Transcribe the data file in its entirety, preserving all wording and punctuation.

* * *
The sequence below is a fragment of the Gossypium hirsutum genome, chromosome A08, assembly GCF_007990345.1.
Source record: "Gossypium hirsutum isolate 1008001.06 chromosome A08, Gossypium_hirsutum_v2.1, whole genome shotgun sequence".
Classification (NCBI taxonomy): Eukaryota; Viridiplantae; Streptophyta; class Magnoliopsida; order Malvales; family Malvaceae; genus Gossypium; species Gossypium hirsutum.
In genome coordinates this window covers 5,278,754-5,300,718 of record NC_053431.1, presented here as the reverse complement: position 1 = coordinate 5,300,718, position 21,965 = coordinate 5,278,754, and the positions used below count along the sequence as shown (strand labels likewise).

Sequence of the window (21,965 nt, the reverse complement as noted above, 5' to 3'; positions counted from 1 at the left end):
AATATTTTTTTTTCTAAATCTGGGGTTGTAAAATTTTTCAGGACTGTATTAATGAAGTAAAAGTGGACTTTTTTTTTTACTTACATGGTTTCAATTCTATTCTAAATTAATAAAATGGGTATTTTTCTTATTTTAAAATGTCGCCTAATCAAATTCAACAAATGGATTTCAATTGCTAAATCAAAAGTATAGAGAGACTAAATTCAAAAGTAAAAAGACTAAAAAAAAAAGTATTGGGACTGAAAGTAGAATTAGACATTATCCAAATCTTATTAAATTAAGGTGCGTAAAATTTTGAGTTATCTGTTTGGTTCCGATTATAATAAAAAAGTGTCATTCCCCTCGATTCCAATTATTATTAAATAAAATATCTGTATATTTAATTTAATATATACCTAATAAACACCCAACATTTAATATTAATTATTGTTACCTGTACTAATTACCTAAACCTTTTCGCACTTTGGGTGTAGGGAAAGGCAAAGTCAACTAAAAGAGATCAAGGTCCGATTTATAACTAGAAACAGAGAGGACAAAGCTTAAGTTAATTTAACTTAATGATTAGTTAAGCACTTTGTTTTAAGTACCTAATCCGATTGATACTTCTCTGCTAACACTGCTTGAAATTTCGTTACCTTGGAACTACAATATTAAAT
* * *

The sequence below is a fragment of the Gossypium hirsutum genome, chromosome A08, assembly GCF_007990345.1.
Source record: "Gossypium hirsutum isolate 1008001.06 chromosome A08, Gossypium_hirsutum_v2.1, whole genome shotgun sequence".
Classification (NCBI taxonomy): Eukaryota; Viridiplantae; Streptophyta; class Magnoliopsida; order Malvales; family Malvaceae; genus Gossypium; species Gossypium hirsutum.
In genome coordinates this window covers 5,278,754-5,300,718 of record NC_053431.1, presented here as the reverse complement: position 1 = coordinate 5,300,718, position 21,965 = coordinate 5,278,754, and the positions used below count along the sequence as shown (strand labels likewise).

Sequence of the window (21,965 nt, the reverse complement as noted above, 5' to 3'; positions counted from 1 at the left end):
AATATTTTTTTTTCTAAATCTGGGGTTGTAAAATTTTTCAGGACTGTATTAATGAAGTAAAAGTGGACTTTTTTTTTTACTTACATGGTTTCAATTCTATTCTAAATTAATAAAATGGGTATTTTTCTTATTTTAAAATGTCGCCTAATCAAATTCAACAAATGGATTTCAATTGCTAAATCAAAAGTATAGAGAGACTAAATTCAAAAGTAAAAAGACTAAAAAAAAAAGTATTGGGACTGAAAGTAGAATTAGACATTATCCAAATCTTATTAAATTAAGGTGCGTAAAATTTTGAGTTATCTGTTTGGTTCCGATTATAATAAAAAAGTGTCATTCCCCTCGATTCCAATTATTATTAAATAAAATATCTGTATATTTAATTTAATATATACCTAATAAACACCCAACATTTAATATTAATTATTGTTACCTGTACTAATTACCTAAACCTTTTCGCACTTTGGGTGTAGGGAAAGGCAAAGTCAACTAAAAGAGATCAAGGTCCGATTTATAACTAGAAACAGAGAGGACAAAGCTTAAGTTAATTTAACTTAATGATTAGTTAAGCACTTTGTTTTAAGTACCTAATCCGATTGATACTTCTCTGCTAACACTGCTTGAAATTTCGTTACCTTGGAACTACAATATTAAAT